Please note javascript is required for full website functionality.

Community & Business

26 February, 2021

Fracking in the far west

The door has been opened for hydraulic fracturing to be performed in far western NSW, which poses a risk to ground water sources and ecological sustainability. The prospect has reignited debates around water security and the lingering threat of petroleum exploration licenses in western NSW.

By Telden Nelson

The NSW government has once again put fracking the far west on the table. The planning department announced that it was exploring the possibility of releasing three large sections of land between Hillston, Cobar, Wilcannia, Ivanhoe and Broken Hill to conventional and unconventional tight gas exploration. This was done under the direction of the government’s Advisory Board for Strategic Release.

Tight gas is difficult to access and in order for it to be extracted, gas companies would need to use hydraulic fracturing. This also brings another heated topic to the fore once more: petroleum exploration licences (PELS).

A number of PELS still hang over communities across NSW, with many community groups and local councils calling for them to be extinguished.

Lock The Gate spokesperson Georgina Woods said the news was concerning, especially given the state of the Darling-Baarka River system.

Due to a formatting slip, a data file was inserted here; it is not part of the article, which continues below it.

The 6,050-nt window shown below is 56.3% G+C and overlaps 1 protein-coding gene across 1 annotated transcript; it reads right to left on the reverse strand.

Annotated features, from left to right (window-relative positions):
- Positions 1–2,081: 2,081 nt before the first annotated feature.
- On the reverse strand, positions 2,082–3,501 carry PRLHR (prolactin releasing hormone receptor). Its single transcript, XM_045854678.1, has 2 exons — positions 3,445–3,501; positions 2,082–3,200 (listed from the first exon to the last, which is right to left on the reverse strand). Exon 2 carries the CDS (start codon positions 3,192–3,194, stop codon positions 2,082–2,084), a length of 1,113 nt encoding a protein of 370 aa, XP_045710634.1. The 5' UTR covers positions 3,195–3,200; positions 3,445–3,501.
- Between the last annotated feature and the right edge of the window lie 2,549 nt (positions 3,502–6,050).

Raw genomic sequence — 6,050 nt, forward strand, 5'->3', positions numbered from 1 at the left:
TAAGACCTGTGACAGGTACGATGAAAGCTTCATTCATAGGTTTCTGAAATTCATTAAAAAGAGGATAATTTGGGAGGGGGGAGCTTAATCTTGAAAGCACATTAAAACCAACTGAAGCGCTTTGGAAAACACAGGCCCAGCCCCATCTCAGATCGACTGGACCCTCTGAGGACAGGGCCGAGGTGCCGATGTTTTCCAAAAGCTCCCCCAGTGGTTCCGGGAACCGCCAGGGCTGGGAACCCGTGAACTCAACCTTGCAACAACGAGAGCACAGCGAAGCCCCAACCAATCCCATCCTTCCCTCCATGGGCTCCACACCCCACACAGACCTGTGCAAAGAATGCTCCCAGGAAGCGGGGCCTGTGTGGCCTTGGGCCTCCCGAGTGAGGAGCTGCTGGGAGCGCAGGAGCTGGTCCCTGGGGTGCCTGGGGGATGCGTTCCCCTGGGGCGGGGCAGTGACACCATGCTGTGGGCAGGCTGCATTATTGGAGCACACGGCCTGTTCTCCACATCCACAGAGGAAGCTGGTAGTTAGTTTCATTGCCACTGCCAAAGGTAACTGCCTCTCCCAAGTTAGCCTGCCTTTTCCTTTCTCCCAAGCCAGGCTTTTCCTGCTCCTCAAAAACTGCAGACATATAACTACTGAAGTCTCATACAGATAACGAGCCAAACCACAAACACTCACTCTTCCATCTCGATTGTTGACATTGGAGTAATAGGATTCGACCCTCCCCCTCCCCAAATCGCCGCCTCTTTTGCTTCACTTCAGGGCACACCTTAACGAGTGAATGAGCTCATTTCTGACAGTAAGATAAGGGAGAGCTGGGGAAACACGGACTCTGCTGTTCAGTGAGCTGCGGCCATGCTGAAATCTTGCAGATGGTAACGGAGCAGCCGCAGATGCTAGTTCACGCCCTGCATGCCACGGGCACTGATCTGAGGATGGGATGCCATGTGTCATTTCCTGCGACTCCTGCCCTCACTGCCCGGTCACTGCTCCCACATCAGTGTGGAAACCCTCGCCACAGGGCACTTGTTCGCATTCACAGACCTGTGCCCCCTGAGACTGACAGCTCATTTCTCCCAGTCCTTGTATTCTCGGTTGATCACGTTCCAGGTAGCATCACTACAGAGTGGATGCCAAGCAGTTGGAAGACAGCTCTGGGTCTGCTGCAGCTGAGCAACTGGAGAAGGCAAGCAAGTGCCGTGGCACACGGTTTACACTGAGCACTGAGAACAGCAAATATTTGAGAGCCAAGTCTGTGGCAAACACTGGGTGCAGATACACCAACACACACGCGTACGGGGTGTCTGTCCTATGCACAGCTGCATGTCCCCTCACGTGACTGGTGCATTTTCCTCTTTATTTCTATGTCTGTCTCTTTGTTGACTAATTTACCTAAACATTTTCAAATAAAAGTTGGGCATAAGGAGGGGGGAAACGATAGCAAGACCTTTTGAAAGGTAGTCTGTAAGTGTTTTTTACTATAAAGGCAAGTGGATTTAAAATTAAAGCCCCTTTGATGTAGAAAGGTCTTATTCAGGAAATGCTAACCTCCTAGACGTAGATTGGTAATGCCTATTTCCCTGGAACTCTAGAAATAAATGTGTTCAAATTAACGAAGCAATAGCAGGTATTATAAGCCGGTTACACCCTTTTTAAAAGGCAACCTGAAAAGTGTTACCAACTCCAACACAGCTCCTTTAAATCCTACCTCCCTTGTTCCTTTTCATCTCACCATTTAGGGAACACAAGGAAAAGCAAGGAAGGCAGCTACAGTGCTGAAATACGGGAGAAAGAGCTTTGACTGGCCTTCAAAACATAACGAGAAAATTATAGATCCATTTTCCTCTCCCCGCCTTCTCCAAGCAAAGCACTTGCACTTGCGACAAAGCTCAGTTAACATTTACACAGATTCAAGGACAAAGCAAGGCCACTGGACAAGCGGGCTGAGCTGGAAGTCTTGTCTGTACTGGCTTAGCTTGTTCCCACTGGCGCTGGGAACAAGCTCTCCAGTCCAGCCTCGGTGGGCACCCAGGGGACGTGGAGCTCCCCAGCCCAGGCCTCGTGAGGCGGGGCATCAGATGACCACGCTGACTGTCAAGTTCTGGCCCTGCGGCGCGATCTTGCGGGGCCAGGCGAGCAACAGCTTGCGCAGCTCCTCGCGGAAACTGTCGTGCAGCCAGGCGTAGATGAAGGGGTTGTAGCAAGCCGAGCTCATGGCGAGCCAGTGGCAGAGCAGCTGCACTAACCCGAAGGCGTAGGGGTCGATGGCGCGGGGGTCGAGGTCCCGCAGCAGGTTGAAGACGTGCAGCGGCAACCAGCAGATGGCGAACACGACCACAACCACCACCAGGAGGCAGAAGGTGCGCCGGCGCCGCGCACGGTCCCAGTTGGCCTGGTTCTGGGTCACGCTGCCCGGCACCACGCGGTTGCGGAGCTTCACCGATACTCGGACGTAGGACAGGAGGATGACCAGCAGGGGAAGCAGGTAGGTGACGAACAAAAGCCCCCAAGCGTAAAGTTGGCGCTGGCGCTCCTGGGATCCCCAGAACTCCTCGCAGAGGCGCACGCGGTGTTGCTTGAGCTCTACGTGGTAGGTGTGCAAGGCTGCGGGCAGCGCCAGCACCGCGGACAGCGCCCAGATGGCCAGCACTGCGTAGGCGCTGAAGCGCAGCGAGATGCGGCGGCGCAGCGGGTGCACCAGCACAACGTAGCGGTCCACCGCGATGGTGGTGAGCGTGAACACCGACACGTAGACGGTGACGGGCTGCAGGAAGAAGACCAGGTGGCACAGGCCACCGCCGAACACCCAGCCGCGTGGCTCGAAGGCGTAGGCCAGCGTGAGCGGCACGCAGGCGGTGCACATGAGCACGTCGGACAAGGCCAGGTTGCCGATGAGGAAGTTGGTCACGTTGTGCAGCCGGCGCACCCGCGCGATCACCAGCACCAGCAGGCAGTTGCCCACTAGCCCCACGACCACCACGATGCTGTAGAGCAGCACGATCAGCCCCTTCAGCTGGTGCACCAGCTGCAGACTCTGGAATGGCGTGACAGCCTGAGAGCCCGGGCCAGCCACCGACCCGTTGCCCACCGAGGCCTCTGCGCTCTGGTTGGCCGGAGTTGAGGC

“The Berejiklian-Barilaro government has failed to extinguish zombie petroleum licences in the state’s north west and is now gearing up to put the already-stressed Darling River system in the line of fracking fire,” Ms Woods said.

“Exploitation for gas will industrialise the landscape and intensify water stress.

“The government should be extinguishing all zombie PELs in line with what its own National Party members voted for in 2019, not opening up entirely new tenements, and focussing on economic opportunities that don’t worsen water security fears.

“Fracking gasfields require millions of litres of water and produce millions of tonnes of waste. In Queensland, barely-regulated unconventional gasfield expansion has led to the Condamine River bubbling with methane and old coal exploration boreholes acting as conduits to bring gas and salty water to the surface. This industry would do horrendous damage to the already suffering Darling-Baarka River system,” Ms Woods said.

Member for Barwon, Roy Butler said he was also dismayed by the news saying the proposal “does not have my support”.

“I do not support any extractive industry that puts our ground and surface water at risk and opening up this land for gas would do just that,” said Mr Butler.

“Frankly I am disgusted at the manner in which the government has chosen to announce this exploration, by stealth, with the community only able to have their say if they’re registered to do so," Mr Butler said.

"Water is our most precious resource, everyone deserves to be able to have their say on development that will put this resource at risk.

“I have written to the planning minister and minister for regional NSW expressing in the strongest terms my opposition to this project and the way the public consultation is being conducted, my communities deserve to be treated much better than they have been by this government.”

Most Popular